4. Tomorrow
root: พรูก, *bruuk.D
Thai: -พรูก, วันพรุ่ง, พรุ่งนี้, วันพรูก (rare)
Lao: -พูก, มื้ออื่น (most common), พูกนี้ (rare, ร in พร is dropped in modern Lao)
Tai Lue: -ภูก, - วันภูก (ภ is derived from พร)
Shan: -ภูก, มื้อภูก (ภ is derived from พร)

5. Overmorrow*
root: รือ, *rɯɯ.A
Thai: -รืน, มะรืน (from เมื่อรืน, probably from เมื่อรือ),
Lao: -รือ, มื้อรือ **
Tai Lue: -รือ, วันรือ **
Shan: -รือ, มื้อรือ **


6. Three days after today (over-overmorrow?)
root: All these Tai languages do not seem to have a common root
Thai: -เรื่อง, มะเรื่อง (from เมื่อเรื่อง)
Lao: -ตื่ง, มื้อตื่ง
Tai Lue: -แร, วันแร (read วันแฮ)
Shan: ??? (if you know a Shan word for this, please let me know)

* rare English terms. Ereyesterday is an old term for the day before yesterday, and overmarrow is an old term for the day after tomorrow. Another term for ereyesterday, albeit also rare, is nudiustertian. Let's start using these terms in speech though!

** In non-Thai languages, ร is pronounced as ฮ.

II. Pronunciation (for learners of these languages)
1. Ereyesterday*
Thai: wan.sɯɯn
Lao: mɯ̂ɯ.sɯ́ɯn
Tai Lue: wân.sɯ̂ɯn
Shan: mɯ̂ɯ.sɯ́ɯn

2. Yesterday
Thai: mɯ̂a.waan
Lao: mɯ̂ɯ.wáan
Tai Lue: wân.wâa
Shan: mɯ̂ɯ.wáa

3. Today
Thai: wan.níi
Lao: mɯ̂ɯ.nîi
Tai Lue: wân.nìʔ
Shan: mɯ̂ɯ.nâi

4. Tomorrow
Thai: pʰrûŋ.níi
Lao: mɯ̂ɯ.ʔɯɯn, mɯ̂ɯ.pʰûuk (rare)
Tai Lue: wan.pʰǔuk
Shan: mɯ̂ɯ.pʰûuk

5. Overmorrow
Thai: ma.rɯɯn
Lao: mɯ̂ɯ.hɯ́ɯ
Tai Lue: wân.hɯ̂ɯ
Shan: mɯ̂ɯ.hɯ́ɯ

6. Three days after today
Thai: ma.rɯ̂aŋ
Lao: ma.tɯɯŋ
Tai Lue: wân.hɛ̂ɛ
Shan: ???

III. Why are words for "three days after today" unrelated?
While it is quite transparent that the words from 1-5 in Thai, Lao, Tai Lue, and Shan are related, the words in 6, i.e. "three days after today", however do not seem to be so. In particular, the words for 6 do not seem to share a common root.

In order to explain for why words in 6 have different origins, I argue that the term for "three days after today" in each language was developed independently. In particular, I argue that the terms in 6 were created after a single Tai language had split into different Tai languages, whereas the terms from 1-5 were created before the split.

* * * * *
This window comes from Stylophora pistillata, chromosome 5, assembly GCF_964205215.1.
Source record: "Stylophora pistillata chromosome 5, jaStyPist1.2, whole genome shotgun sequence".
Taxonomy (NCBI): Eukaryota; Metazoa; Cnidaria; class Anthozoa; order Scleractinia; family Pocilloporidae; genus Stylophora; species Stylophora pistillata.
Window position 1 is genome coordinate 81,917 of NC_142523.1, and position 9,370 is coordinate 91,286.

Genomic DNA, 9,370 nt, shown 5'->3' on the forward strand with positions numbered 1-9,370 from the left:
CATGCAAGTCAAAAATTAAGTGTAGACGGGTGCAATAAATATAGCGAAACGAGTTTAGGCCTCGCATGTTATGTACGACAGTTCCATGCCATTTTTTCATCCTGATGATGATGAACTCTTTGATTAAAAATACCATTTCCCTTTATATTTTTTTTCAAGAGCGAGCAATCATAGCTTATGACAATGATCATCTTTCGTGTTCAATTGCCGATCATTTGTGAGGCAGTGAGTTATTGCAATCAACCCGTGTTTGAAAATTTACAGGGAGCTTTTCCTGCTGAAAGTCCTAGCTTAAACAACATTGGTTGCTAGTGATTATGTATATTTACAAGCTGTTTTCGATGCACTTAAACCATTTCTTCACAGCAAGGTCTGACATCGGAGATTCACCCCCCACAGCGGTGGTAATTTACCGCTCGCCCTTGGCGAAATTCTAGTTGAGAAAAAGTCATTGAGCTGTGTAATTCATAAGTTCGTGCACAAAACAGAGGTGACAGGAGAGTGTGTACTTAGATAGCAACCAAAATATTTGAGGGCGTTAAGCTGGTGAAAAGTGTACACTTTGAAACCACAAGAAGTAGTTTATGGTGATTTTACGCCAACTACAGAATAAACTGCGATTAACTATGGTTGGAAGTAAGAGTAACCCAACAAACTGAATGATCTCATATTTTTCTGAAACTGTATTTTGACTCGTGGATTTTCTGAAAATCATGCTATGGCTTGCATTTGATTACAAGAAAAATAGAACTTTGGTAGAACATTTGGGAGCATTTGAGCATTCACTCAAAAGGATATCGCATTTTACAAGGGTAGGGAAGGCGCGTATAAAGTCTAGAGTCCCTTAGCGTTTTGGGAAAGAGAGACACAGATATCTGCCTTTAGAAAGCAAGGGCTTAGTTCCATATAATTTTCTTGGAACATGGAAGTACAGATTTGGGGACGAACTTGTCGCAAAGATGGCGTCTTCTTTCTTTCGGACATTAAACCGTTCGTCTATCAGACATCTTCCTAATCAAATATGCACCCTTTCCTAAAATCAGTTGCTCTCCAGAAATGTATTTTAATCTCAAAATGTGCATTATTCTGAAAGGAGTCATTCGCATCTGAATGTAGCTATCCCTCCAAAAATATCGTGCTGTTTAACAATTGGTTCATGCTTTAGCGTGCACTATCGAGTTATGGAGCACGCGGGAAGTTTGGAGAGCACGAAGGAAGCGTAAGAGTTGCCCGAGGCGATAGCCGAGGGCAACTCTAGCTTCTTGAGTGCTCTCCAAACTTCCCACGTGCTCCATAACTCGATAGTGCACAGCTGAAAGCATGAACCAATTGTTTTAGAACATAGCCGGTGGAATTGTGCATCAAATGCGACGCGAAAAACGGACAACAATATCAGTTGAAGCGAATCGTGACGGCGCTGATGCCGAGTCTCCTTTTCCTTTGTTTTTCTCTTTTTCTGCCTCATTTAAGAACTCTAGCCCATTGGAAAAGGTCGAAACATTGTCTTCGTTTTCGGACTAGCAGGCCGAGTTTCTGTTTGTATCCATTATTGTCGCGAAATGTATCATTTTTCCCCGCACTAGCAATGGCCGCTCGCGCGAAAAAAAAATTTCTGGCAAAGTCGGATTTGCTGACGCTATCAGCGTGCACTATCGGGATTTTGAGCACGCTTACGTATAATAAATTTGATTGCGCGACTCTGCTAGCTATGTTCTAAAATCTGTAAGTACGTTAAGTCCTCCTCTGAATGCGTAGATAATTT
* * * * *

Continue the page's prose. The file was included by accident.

The question for whence these words come still remains.

IV. How did พรูกนี้ in Thai become พรุ่งนี้?
An explanation for this is nasal assimilation. The nasality of the succeeding sound may have caused the preceding stop to become nasalized. Thus, the nasality of น may have nasalized the ก (velar stop), which thence became a ง --a velar nasal sound.

V. How did มะรือ in Thai become มะรืน?
Two possible explanations. First, it could be that the final -น in -วาน and -ซืน may have caused the speakers to over-generalize all words related to days to end in a -น. Thus, รือ may have become รืน due to the influence of the - น in วาน and ซืน. Second, alternatively it could be that the speakers may have incorrectly parsed the -น in -นี้ as in มะรือนี้ as two -น's. Thence, the first น became a final consonant for รือ.

VI. How did วาน in Tai Lue and Shan become วา, and how did ซืน in Shan become ซือ?
Explanation for this is the opposite of the explanation for how มะรือ in Thai became มะรืน. In particular, it could be that the speakers may have over-generalized all words related to days, except for "today", to not end in -น. Thus, the fact that รือ in Tai Lue and Shan does not end in -น may have influenced the speakers to drop the -น in วาน and ซืน (Shan only).

Saturday, November 30, 2013

Hypercorrection in Thai: /k(h)w/ and /f/ sounds

Me standing in front of some cute water buffaloes which are locally known as "faai"
This entry is a part of my 2013 Thailand and Laos summer trip. 

The distinction and the merge
It has been observed that in the most colloquial form of Thai (Siamese, the Tai variety that is spoken natively in Bangkok and surrounding provinces), khw and kw sounds are pronounced as f. (Brown 1965) In other words, the distinction among khw, kw, and f sounds has been lost. For instance, ขวา (khwaa) "right" and ฝา (faa) "lid" would both be pronounced as faa, and กวาง (kwaang) "deer" and ฟาง (faang) "straw" would both be pronounced as faang. The distinction is maintained in Standard Thai.

Based on my observations, the merge is more prevalent among people in my parents' generation (ages 40-50) and older. Due to our better access to education, people in my generation regularly maintain the distinction. The only time people my age (and perhaps in my circle) merge these seconds is when we do it jokingly. (I suppose this is analogous to how young New Yorkers may say "thirty-third" as toity-toid to mock the speech of older generations, or how young Americans may jokingly say "what, which, whip, where, why" with the /ʍ/ sound, the voiceless labiovelar fricative (for non-linguists, it sounds like there is an emphasis on the h in wh: hhw).)